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Unilateral and Bilateral Effects of Nasal Septum Surgery Demonstrated with Acoustic Rhinometry, Rhinomanometry, and Subjective Assessment

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Little is known of what happens after an operative correction of nasal septum deviation in the cavity contralateral to the major septum deviation. We studied the effects of septoplasty on the objective and subjective unilateral and bilateral nasal airway in 117 consecutive patients presenting for septoplasty due to a clinically obstructing septum deviation. Significant median increases in nasal flow and cross-sectional areas were noted postoperatively on the deviation side, whereas on the contralateral side the nasal flow and the cross-sectional area at the nasal valve (MCA1) decreased significantly, the median decreases being 19% (p = 0.022) in the flow and 22% (p = 0.0001) in MCAl before decongestion and correspondingly 22% (p = 0.004) and 21% (p = 0.0001) after decongestion. Only slight median increases were noted in the bilateral assessment postoperatively in these parameters. In the subjective assessment 40% of patients were totally free from nasal obstruction postoperatively and the sensation of obstruction was low in 35%. An inverse correlation was found between the postoperative satisfaction and the decrease in MCA1 on the wide side (r = −0.21, p = 0.03) and positive correlations between the postoperative satisfaction and the increase in MCA1 on the deviation side (r = 0.26, p = 0.0042) and with the bilateral increase in MCA1 (r = 0.20, p = 0.02). The preoperative subjective sensation of nasal obstruction correlated significantly with the objective parameters on the deviation side, but not with the bilateral parameters. In conclusion, it was demonstrated with an objective and subjective assessment that correction of a septum deviation may induce harmful effects to the valve area on the side contralateral to a deviation. However, postoperatively the overall relief of nasal obstruction was good and the satisfaction high in most patients.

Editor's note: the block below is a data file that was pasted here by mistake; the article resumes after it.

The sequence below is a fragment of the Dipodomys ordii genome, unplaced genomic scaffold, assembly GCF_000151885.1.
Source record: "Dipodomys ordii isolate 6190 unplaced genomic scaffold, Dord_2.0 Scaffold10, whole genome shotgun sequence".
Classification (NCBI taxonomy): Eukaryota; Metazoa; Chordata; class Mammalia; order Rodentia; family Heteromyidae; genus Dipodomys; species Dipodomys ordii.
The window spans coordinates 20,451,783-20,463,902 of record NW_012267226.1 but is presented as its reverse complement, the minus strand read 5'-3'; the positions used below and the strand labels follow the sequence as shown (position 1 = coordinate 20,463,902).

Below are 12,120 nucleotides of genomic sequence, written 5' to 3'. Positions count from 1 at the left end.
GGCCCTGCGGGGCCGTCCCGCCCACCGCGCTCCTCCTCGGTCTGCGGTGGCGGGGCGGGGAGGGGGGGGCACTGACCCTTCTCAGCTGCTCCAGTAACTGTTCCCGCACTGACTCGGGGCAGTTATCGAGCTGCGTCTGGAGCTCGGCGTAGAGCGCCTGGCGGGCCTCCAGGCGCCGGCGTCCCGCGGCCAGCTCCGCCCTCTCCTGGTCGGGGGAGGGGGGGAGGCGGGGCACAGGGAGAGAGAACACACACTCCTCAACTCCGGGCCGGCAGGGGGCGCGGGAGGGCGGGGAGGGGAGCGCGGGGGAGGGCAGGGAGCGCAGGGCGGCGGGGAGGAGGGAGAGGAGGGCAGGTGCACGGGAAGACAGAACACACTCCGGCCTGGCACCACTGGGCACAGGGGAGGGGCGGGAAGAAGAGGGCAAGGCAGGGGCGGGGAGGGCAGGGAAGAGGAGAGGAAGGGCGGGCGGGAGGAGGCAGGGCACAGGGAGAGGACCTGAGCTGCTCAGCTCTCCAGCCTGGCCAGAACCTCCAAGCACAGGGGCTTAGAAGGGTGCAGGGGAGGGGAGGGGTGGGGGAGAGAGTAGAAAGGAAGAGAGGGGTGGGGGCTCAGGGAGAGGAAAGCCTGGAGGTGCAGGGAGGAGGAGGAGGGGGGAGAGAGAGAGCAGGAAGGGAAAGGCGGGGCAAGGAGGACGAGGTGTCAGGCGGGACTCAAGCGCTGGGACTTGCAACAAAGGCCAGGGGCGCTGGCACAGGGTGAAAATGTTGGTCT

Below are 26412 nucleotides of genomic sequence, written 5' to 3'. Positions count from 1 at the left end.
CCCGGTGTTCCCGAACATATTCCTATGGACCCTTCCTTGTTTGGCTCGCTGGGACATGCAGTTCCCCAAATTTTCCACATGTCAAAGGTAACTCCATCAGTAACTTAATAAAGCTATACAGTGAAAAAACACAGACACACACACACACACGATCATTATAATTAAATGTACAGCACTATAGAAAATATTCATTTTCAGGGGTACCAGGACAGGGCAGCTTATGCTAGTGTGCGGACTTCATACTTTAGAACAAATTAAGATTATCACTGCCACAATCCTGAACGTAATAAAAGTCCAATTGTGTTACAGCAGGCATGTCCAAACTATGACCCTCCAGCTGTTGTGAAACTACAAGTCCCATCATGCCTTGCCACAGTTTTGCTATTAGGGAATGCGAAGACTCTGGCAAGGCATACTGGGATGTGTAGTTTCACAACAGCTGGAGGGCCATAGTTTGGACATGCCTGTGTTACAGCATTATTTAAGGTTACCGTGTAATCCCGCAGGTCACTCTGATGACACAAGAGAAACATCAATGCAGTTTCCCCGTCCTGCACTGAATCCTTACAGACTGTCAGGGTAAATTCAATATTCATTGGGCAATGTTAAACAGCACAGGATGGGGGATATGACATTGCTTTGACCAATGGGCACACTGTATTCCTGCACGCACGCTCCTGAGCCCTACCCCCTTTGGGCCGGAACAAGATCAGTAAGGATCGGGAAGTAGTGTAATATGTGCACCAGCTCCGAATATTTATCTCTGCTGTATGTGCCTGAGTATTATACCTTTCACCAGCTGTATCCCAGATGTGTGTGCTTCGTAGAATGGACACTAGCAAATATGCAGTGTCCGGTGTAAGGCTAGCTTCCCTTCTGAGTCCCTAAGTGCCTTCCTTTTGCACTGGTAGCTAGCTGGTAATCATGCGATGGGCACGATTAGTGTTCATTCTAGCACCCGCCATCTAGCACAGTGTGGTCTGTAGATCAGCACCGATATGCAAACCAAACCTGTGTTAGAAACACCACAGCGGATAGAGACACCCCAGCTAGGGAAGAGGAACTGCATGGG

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Document Type: Research Article

Publication date: 2001-03-01

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